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xenbus(4) [netbsd man page]

XENBUS(4)						 BSD/xen Kernel Interfaces Manual						 XENBUS(4)

xenbus -- Xen bus abstraction for paravirtualized drivers SYNOPSIS
xenbus* at hypervisor? DESCRIPTION
The xenbus interface offers an abstraction layer used for communications between domains. xenbus is mainly used by split paravirtualized drivers, so backend and frontend devices can exchange configuration information, properties, and statistics. xenbus is not used for data transfer (network frames, blocks, PCI commands, ...). This functionality is implemented by each paravirtualized driver independently, typically via shared memory pages and an event channel that serves as a virtual interrupt, for signaling. The xenbus abstraction offers guests the possibility to read and write information directly from and to XenStore, a centralized database accessible to all domains. For this reason, it also has an event channel associated to it, so that domains can post messages to the XenStore facility. DIAGNOSTICS
xenbus0: using event channel %d The event channel associated to the xenbus interface, for communication with the XenStore database. SEE ALSO
pciback(4), xbd(4), xbdback(4), xennet(4), xpci(4), xvif(4) HISTORY
The xenbus driver first appeared in NetBSD 3.0. AUTHORS
The xenbus driver was written by Manuel Bouyer <>. BSD
January 8, 2011 BSD

Check Out this Related Man Page

XBDBACK(4)						 BSD/xen Kernel Interfaces Manual						XBDBACK(4)

xbdback -- Xen backend paravirtualized block device interface SYNOPSIS
pseudo-device xbdback DESCRIPTION
The xbdback interface forms the backend part of the paravirtualized drivers used by Xen domains to offer a block device interface, similar to a hard disk. xbdback interfaces are backed either by a physical device directly, or an image file mounted through vnd(4). All xbdback interfaces follow the ``xbdbackXiY'' naming convention, where 'X' represents the guest domain identifier, and 'Y' an arbitrary identifier. This identifier is usually associated to the device node as seen by the guest using major(3) and minor(3) numbers. For example, identifier ``769'' (0x301) means major 3 and minor 1, identified as ``hda1'' under Linux convention. For NetBSD, the guest device name spec- ified in the guest configuration file does not matter, and can be chosen arbitrarily. A xbdback interface will appear as a xbd(4) block device inside a NetBSD guest domain. In the XenStore, xbd and xbdback are identified by ``vbd'' (virtual block device) entries. DIAGNOSTICS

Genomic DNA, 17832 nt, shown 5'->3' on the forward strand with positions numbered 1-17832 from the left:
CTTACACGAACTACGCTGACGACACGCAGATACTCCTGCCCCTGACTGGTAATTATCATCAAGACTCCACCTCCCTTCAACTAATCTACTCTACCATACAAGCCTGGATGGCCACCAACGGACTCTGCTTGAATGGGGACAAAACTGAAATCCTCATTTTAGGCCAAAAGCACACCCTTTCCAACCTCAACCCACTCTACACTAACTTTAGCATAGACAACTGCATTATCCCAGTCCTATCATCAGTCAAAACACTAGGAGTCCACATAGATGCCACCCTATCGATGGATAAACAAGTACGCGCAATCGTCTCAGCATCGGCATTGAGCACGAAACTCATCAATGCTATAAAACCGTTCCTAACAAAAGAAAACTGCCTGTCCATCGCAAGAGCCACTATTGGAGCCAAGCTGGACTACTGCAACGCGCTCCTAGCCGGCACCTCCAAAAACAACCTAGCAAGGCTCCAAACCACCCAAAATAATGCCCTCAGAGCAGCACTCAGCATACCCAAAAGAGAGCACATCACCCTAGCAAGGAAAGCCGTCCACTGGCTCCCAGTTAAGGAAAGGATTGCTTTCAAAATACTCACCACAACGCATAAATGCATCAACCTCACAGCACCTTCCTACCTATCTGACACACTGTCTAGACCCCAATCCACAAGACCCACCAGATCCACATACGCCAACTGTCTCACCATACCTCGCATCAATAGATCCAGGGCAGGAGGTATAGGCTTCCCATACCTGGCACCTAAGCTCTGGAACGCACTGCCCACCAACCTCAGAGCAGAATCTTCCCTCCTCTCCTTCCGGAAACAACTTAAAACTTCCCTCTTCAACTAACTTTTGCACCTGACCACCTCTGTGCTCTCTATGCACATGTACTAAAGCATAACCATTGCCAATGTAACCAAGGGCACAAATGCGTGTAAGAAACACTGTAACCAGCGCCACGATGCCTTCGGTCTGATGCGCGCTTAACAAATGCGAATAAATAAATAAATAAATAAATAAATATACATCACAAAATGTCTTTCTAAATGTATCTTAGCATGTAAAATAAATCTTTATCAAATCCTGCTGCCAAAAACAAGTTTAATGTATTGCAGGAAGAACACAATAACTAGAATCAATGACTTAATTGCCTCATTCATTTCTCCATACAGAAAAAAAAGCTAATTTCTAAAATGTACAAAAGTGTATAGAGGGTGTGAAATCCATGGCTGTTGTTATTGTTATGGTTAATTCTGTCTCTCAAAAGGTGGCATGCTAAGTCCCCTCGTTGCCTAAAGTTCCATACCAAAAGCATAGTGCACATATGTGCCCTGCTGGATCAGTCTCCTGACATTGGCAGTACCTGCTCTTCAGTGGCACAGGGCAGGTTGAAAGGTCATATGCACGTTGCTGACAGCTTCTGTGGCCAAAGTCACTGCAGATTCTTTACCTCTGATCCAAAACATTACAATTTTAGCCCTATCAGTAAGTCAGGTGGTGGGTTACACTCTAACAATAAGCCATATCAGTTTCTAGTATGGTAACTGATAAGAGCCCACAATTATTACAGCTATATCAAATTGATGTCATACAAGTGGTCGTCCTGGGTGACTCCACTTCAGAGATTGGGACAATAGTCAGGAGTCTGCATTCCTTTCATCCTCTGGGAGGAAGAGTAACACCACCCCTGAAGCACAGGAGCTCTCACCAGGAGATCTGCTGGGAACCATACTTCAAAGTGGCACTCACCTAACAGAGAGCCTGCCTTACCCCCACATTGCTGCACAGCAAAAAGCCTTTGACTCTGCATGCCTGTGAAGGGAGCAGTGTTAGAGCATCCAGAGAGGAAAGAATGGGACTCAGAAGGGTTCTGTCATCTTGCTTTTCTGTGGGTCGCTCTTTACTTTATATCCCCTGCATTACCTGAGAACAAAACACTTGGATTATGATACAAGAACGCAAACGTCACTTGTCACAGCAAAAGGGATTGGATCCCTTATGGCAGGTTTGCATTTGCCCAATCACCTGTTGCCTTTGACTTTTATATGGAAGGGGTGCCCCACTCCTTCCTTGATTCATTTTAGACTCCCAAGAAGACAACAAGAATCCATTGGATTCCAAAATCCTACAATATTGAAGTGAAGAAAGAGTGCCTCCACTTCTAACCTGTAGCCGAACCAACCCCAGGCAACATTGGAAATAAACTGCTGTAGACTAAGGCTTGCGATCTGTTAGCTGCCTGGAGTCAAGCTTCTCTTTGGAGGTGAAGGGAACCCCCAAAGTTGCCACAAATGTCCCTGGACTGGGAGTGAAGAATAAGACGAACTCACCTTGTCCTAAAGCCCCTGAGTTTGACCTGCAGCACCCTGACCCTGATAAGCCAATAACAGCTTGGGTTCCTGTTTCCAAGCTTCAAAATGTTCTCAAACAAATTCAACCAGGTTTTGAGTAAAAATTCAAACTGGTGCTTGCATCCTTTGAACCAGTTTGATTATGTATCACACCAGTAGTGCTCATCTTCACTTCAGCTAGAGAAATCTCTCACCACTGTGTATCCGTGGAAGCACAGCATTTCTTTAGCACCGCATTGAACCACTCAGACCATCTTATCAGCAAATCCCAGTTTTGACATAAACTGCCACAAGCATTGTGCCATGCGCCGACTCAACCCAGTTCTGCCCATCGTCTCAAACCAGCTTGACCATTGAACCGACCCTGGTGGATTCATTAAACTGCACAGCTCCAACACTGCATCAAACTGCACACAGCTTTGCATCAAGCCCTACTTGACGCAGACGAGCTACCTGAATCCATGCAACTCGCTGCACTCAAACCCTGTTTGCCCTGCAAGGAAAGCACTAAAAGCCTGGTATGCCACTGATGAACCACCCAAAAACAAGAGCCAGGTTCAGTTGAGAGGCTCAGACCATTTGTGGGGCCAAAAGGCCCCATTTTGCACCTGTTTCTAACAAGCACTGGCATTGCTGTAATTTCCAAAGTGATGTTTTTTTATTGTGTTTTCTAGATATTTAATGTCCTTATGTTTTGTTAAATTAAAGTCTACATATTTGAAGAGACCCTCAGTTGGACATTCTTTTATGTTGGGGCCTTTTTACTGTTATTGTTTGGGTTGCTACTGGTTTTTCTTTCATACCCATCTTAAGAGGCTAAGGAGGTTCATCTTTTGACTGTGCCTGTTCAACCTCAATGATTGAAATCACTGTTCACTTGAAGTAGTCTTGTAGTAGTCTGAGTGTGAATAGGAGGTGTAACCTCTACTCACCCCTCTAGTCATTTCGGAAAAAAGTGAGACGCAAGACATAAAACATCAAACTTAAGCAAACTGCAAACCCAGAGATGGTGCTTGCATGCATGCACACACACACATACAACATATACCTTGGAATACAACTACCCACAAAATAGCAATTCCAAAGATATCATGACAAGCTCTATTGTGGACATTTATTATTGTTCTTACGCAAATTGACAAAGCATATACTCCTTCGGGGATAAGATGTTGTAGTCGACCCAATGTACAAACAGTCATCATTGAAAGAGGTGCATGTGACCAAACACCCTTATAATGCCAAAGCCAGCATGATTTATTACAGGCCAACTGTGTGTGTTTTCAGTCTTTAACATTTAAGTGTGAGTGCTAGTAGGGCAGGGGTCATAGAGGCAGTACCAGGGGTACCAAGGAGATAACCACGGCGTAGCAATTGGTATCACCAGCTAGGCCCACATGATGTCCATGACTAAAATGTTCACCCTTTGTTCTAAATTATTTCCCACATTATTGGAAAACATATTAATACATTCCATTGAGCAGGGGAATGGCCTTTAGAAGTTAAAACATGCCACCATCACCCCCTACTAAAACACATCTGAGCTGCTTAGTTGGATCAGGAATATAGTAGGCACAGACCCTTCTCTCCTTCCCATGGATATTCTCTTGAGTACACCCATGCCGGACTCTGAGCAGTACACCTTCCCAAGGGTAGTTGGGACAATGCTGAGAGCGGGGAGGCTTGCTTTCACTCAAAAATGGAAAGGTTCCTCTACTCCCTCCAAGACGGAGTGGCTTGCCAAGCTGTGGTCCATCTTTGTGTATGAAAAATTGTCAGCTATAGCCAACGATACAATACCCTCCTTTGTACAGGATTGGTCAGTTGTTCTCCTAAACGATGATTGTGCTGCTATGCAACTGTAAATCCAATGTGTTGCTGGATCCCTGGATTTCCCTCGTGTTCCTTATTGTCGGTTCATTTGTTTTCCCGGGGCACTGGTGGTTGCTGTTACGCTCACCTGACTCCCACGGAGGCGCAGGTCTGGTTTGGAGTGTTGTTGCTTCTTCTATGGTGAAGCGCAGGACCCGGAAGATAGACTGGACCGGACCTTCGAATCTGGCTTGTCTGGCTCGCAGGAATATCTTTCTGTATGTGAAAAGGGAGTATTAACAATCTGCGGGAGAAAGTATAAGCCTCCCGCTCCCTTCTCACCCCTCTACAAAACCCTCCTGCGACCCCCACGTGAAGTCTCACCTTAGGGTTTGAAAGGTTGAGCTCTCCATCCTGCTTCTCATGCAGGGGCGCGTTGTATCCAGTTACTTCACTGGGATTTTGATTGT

xbd backend: attach device %s (size %d) for domain %d Gives the device used as xbdback interface for the given guest domain, and its size, in bytes. xbd backend 0x%x for domain %d using event channel %d, protocol %s Gives the backend identifier, guest domain ID, event channel ID, and pro- tocol used for block level communication. xbdback %s: can't VOP_OPEN device 0x%x: %d When this message appears in the system message buffer with error 16 (EBUSY), the device is likely to be already mounted. It must be unmounted first, as the system will refuse to open it a second time. SEE ALSO
vnd(4), xbd(4), xenbus(4) HISTORY
The xbdback driver first appeared in NetBSD 4.0. AUTHORS
The xbdback driver was written by Manuel Bouyer <>. BSD
June 7, 2011 BSD
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